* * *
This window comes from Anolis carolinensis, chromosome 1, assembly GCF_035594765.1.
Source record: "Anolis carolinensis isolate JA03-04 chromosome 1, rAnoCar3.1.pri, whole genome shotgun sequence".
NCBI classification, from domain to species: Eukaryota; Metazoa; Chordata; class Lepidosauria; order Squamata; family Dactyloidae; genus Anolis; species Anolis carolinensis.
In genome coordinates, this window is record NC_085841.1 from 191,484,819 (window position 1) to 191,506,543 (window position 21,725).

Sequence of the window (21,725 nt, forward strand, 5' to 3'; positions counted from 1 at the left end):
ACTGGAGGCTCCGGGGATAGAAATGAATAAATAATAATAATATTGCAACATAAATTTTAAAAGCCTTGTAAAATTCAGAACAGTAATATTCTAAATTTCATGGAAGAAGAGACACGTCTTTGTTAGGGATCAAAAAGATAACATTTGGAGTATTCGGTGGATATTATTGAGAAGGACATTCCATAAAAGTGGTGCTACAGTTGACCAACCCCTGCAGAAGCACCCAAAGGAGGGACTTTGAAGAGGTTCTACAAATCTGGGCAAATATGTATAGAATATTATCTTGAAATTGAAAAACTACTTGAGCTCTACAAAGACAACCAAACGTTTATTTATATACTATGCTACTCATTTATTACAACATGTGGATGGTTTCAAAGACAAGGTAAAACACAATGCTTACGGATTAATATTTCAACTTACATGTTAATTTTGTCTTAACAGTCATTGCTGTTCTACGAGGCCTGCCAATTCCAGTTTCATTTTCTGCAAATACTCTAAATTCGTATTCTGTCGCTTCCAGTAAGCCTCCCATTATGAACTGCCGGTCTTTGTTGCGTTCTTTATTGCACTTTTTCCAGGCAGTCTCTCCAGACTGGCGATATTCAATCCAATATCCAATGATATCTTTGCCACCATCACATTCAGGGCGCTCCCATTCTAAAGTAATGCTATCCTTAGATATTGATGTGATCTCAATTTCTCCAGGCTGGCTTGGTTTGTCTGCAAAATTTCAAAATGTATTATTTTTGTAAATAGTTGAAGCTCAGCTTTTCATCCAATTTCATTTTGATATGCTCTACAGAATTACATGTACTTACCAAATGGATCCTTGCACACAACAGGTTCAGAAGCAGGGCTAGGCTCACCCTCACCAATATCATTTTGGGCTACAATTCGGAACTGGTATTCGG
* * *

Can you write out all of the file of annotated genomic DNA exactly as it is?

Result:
This window comes from Anolis carolinensis, chromosome 1, assembly GCF_035594765.1.
Source record: "Anolis carolinensis isolate JA03-04 chromosome 1, rAnoCar3.1.pri, whole genome shotgun sequence".
NCBI classification, from domain to species: Eukaryota; Metazoa; Chordata; class Lepidosauria; order Squamata; family Dactyloidae; genus Anolis; species Anolis carolinensis.
In genome coordinates, this window is record NC_085841.1 from 191,484,819 (window position 1) to 191,506,543 (window position 21,725).

Sequence of the window (21,725 nt, forward strand, 5' to 3'; positions counted from 1 at the left end):
ACTGGAGGCTCCGGGGATAGAAATGAATAAATAATAATAATATTGCAACATAAATTTTAAAAGCCTTGTAAAATTCAGAACAGTAATATTCTAAATTTCATGGAAGAAGAGACACGTCTTTGTTAGGGATCAAAAAGATAACATTTGGAGTATTCGGTGGATATTATTGAGAAGGACATTCCATAAAAGTGGTGCTACAGTTGACCAACCCCTGCAGAAGCACCCAAAGGAGGGACTTTGAAGAGGTTCTACAAATCTGGGCAAATATGTATAGAATATTATCTTGAAATTGAAAAACTACTTGAGCTCTACAAAGACAACCAAACGTTTATTTATATACTATGCTACTCATTTATTACAACATGTGGATGGTTTCAAAGACAAGGTAAAACACAATGCTTACGGATTAATATTTCAACTTACATGTTAATTTTGTCTTAACAGTCATTGCTGTTCTACGAGGCCTGCCAATTCCAGTTTCATTTTCTGCAAATACTCTAAATTCGTATTCTGTCGCTTCCAGTAAGCCTCCCATTATGAACTGCCGGTCTTTGTTGCGTTCTTTATTGCACTTTTTCCAGGCAGTCTCTCCAGACTGGCGATATTCAATCCAATATCCAATGATATCTTTGCCACCATCACATTCAGGGCGCTCCCATTCTAAAGTAATGCTATCCTTAGATATTGATGTGATCTCAATTTCTCCAGGCTGGCTTGGTTTGTCTGCAAAATTTCAAAATGTATTATTTTTGTAAATAGTTGAAGCTCAGCTTTTCATCCAATTTCATTTTGATATGCTCTACAGAATTACATGTACTTACCAAATGGATCCTTGCACACAACAGGTTCAGAAGCAGGGCTAGGCTCACCCTCACCAATATCATTTTGGGCTACAATTCGGAACTGGTATTCGG